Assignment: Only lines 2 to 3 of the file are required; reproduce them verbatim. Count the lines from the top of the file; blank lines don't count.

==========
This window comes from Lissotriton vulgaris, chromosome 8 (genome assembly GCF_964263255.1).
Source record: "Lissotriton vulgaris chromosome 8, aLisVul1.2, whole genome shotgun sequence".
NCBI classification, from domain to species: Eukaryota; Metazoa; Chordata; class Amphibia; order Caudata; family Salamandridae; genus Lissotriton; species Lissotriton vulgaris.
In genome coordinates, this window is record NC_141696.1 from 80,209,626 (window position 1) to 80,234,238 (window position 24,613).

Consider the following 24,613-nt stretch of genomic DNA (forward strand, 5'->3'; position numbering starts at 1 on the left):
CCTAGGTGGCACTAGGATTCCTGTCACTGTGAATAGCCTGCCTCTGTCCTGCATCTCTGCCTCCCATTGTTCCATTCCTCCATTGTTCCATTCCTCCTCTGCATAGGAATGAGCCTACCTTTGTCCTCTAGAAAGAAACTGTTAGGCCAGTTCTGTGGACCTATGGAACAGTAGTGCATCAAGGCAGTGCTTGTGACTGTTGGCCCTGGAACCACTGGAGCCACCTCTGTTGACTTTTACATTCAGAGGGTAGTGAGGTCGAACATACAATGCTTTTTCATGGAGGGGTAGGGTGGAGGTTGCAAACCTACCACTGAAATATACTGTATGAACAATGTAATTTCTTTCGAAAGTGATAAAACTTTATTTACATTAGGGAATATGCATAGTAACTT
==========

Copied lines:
Source record: "Lissotriton vulgaris chromosome 8, aLisVul1.2, whole genome shotgun sequence".
NCBI classification, from domain to species: Eukaryota; Metazoa; Chordata; class Amphibia; order Caudata; family Salamandridae; genus Lissotriton; species Lissotriton vulgaris.